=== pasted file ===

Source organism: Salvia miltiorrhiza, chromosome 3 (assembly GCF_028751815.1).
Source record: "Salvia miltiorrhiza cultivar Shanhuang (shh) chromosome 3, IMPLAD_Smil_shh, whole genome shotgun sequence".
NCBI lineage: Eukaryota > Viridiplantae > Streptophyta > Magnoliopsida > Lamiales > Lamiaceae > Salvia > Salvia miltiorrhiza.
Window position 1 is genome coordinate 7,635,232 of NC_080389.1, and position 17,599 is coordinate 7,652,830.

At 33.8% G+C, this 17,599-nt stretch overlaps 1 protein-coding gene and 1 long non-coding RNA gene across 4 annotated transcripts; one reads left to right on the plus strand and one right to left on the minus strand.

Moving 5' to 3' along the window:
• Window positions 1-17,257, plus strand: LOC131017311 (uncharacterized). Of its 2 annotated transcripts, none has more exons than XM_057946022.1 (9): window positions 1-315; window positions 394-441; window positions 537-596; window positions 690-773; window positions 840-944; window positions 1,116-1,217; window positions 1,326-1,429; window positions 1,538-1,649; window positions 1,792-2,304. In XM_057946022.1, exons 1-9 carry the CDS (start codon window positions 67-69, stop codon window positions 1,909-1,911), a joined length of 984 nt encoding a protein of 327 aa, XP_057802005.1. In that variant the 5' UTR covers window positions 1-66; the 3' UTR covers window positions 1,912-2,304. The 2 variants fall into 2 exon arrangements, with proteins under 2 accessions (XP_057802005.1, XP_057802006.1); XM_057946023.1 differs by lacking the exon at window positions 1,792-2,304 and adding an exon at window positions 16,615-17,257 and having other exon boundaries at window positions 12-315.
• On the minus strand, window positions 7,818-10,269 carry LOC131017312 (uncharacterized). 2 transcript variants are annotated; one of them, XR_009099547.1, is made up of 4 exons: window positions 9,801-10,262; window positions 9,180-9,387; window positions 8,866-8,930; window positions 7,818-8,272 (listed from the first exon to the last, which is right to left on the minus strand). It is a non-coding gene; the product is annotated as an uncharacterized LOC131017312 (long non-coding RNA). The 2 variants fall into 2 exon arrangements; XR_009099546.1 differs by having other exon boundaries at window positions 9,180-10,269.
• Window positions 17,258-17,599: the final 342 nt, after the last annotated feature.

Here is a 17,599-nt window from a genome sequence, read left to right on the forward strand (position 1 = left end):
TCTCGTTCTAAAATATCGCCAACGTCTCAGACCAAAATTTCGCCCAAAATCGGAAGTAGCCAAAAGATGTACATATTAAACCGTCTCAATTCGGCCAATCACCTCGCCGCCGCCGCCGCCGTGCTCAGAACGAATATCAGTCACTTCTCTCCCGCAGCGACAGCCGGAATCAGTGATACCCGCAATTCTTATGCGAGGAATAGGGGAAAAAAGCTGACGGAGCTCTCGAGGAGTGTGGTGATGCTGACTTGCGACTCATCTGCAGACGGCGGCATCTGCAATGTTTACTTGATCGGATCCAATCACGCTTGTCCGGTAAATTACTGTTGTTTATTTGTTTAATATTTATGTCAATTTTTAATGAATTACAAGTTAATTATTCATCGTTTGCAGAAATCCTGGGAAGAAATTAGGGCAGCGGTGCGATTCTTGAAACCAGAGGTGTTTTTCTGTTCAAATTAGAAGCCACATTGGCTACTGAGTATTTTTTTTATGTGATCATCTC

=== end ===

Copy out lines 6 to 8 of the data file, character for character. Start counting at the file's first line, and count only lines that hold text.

Moving 5' to 3' along the window:
• Window positions 1-17,257, plus strand: LOC131017311 (uncharacterized). Of its 2 annotated transcripts, none has more exons than XM_057946022.1 (9): window positions 1-315; window positions 394-441; window positions 537-596; window positions 690-773; window positions 840-944; window positions 1,116-1,217; window positions 1,326-1,429; window positions 1,538-1,649; window positions 1,792-2,304. In XM_057946022.1, exons 1-9 carry the CDS (start codon window positions 67-69, stop codon window positions 1,909-1,911), a joined length of 984 nt encoding a protein of 327 aa, XP_057802005.1. In that variant the 5' UTR covers window positions 1-66; the 3' UTR covers window positions 1,912-2,304. The 2 variants fall into 2 exon arrangements, with proteins under 2 accessions (XP_057802005.1, XP_057802006.1); XM_057946023.1 differs by lacking the exon at window positions 1,792-2,304 and adding an exon at window positions 16,615-17,257 and having other exon boundaries at window positions 12-315.
• On the minus strand, window positions 7,818-10,269 carry LOC131017312 (uncharacterized). 2 transcript variants are annotated; one of them, XR_009099547.1, is made up of 4 exons: window positions 9,801-10,262; window positions 9,180-9,387; window positions 8,866-8,930; window positions 7,818-8,272 (listed from the first exon to the last, which is right to left on the minus strand). It is a non-coding gene; the product is annotated as an uncharacterized LOC131017312 (long non-coding RNA). The 2 variants fall into 2 exon arrangements; XR_009099546.1 differs by having other exon boundaries at window positions 9,180-10,269.